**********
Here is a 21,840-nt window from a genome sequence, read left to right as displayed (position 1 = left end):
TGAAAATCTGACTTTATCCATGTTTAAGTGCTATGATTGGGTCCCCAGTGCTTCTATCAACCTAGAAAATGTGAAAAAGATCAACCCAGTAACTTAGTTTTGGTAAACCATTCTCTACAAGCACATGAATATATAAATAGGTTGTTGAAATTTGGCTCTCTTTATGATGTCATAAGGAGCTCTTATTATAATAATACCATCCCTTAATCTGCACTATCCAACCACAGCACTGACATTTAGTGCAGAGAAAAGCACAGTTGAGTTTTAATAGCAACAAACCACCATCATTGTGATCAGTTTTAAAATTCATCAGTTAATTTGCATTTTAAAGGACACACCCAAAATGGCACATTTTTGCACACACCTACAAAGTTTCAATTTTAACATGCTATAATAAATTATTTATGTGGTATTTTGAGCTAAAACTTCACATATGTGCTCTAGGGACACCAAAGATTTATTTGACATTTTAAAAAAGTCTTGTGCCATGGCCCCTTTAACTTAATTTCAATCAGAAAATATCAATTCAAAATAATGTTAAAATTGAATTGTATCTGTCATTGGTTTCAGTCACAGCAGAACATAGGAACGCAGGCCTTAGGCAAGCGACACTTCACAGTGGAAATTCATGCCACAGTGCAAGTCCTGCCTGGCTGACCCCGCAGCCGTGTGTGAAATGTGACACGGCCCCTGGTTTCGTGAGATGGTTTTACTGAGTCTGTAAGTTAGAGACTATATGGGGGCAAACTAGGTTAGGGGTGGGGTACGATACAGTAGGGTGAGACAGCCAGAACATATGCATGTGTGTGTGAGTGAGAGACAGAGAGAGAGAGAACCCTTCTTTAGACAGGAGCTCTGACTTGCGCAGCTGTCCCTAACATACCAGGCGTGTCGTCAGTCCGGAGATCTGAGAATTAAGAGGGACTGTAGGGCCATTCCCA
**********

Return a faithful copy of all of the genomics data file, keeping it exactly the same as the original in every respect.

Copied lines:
Here is a 21,840-nt window from a genome sequence, read left to right as displayed (position 1 = left end):
TGAAAATCTGACTTTATCCATGTTTAAGTGCTATGATTGGGTCCCCAGTGCTTCTATCAACCTAGAAAATGTGAAAAAGATCAACCCAGTAACTTAGTTTTGGTAAACCATTCTCTACAAGCACATGAATATATAAATAGGTTGTTGAAATTTGGCTCTCTTTATGATGTCATAAGGAGCTCTTATTATAATAATACCATCCCTTAATCTGCACTATCCAACCACAGCACTGACATTTAGTGCAGAGAAAAGCACAGTTGAGTTTTAATAGCAACAAACCACCATCATTGTGATCAGTTTTAAAATTCATCAGTTAATTTGCATTTTAAAGGACACACCCAAAATGGCACATTTTTGCACACACCTACAAAGTTTCAATTTTAACATGCTATAATAAATTATTTATGTGGTATTTTGAGCTAAAACTTCACATATGTGCTCTAGGGACACCAAAGATTTATTTGACATTTTAAAAAAGTCTTGTGCCATGGCCCCTTTAACTTAATTTCAATCAGAAAATATCAATTCAAAATAATGTTAAAATTGAATTGTATCTGTCATTGGTTTCAGTCACAGCAGAACATAGGAACGCAGGCCTTAGGCAAGCGACACTTCACAGTGGAAATTCATGCCACAGTGCAAGTCCTGCCTGGCTGACCCCGCAGCCGTGTGTGAAATGTGACACGGCCCCTGGTTTCGTGAGATGGTTTTACTGAGTCTGTAAGTTAGAGACTATATGGGGGCAAACTAGGTTAGGGGTGGGGTACGATACAGTAGGGTGAGACAGCCAGAACATATGCATGTGTGTGTGAGTGAGAGACAGAGAGAGAGAGAACCCTTCTTTAGACAGGAGCTCTGACTTGCGCAGCTGTCCCTAACATACCAGGCGTGTCGTCAGTCCGGAGATCTGAGAATTAAGAGGGACTGTAGGGCCATTCCCA